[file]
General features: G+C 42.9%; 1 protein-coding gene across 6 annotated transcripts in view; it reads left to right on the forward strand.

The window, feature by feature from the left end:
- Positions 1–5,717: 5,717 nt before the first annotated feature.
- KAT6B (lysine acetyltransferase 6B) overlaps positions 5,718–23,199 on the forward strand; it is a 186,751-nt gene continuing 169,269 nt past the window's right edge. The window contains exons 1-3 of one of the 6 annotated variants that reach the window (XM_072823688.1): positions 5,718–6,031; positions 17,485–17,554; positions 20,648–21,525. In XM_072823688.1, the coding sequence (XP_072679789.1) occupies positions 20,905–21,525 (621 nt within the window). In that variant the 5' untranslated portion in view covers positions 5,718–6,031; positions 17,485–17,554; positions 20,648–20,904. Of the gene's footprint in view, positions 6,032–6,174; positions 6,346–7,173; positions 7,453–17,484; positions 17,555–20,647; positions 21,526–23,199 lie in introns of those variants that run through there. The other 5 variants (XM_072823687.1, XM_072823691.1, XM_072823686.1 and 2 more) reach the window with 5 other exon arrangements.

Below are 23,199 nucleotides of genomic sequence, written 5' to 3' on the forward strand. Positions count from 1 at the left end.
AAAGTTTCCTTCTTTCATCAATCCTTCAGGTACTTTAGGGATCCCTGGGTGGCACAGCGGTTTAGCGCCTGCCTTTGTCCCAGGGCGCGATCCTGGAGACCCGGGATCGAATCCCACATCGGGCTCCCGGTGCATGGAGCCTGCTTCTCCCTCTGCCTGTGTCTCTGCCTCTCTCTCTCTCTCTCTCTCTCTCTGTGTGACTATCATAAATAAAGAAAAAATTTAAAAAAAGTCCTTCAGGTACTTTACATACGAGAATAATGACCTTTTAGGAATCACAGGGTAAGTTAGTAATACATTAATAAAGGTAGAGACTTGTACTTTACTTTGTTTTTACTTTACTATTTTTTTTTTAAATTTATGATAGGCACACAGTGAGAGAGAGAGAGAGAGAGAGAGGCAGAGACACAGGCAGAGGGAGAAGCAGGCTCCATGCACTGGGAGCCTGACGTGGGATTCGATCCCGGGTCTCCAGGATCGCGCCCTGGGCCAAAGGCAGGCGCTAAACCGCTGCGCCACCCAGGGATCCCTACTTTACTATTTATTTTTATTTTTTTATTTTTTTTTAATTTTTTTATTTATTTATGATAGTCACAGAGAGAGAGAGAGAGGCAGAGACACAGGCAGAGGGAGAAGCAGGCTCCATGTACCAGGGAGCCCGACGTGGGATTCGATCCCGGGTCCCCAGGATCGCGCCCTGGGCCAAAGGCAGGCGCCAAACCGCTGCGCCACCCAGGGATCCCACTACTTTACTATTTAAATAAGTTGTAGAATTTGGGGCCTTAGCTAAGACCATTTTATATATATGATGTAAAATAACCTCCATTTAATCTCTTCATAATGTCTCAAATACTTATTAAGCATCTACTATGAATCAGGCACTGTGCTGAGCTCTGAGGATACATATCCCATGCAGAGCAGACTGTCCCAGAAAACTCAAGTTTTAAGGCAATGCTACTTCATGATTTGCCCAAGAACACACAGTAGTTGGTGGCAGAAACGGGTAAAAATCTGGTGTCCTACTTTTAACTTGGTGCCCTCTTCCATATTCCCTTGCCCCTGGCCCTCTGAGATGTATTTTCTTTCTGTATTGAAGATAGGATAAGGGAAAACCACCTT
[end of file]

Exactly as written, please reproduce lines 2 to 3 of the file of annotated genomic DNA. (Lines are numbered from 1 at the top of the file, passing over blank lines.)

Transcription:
The window, feature by feature from the left end:
- Positions 1–5,717: 5,717 nt before the first annotated feature.